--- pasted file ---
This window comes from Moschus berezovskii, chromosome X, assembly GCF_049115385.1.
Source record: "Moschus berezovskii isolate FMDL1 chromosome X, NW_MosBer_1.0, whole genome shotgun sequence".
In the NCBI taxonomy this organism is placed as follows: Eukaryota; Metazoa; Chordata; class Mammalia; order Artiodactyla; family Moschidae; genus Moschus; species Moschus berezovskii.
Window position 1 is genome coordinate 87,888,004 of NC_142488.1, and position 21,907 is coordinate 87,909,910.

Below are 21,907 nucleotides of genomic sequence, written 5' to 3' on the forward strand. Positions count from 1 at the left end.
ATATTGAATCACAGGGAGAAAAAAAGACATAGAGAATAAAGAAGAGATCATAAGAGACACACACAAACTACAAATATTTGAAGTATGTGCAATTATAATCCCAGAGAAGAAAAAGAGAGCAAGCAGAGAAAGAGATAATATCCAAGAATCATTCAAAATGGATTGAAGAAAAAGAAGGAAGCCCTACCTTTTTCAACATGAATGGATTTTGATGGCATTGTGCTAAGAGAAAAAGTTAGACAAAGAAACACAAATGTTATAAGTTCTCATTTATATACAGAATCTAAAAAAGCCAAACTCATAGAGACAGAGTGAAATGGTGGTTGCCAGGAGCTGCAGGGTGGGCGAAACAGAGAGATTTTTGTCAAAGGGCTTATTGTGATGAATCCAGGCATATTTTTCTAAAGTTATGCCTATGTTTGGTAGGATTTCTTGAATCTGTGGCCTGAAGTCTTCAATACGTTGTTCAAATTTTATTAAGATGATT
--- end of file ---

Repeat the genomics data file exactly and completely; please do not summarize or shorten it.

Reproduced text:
This window comes from Moschus berezovskii, chromosome X, assembly GCF_049115385.1.
Source record: "Moschus berezovskii isolate FMDL1 chromosome X, NW_MosBer_1.0, whole genome shotgun sequence".
In the NCBI taxonomy this organism is placed as follows: Eukaryota; Metazoa; Chordata; class Mammalia; order Artiodactyla; family Moschidae; genus Moschus; species Moschus berezovskii.
Window position 1 is genome coordinate 87,888,004 of NC_142488.1, and position 21,907 is coordinate 87,909,910.

Below are 21,907 nucleotides of genomic sequence, written 5' to 3' on the forward strand. Positions count from 1 at the left end.
ATATTGAATCACAGGGAGAAAAAAAGACATAGAGAATAAAGAAGAGATCATAAGAGACACACACAAACTACAAATATTTGAAGTATGTGCAATTATAATCCCAGAGAAGAAAAAGAGAGCAAGCAGAGAAAGAGATAATATCCAAGAATCATTCAAAATGGATTGAAGAAAAAGAAGGAAGCCCTACCTTTTTCAACATGAATGGATTTTGATGGCATTGTGCTAAGAGAAAAAGTTAGACAAAGAAACACAAATGTTATAAGTTCTCATTTATATACAGAATCTAAAAAAGCCAAACTCATAGAGACAGAGTGAAATGGTGGTTGCCAGGAGCTGCAGGGTGGGCGAAACAGAGAGATTTTTGTCAAAGGGCTTATTGTGATGAATCCAGGCATATTTTTCTAAAGTTATGCCTATGTTTGGTAGGATTTCTTGAATCTGTGGCCTGAAGTCTTCAATACGTTGTTCAAATTTTATTAAGATGATT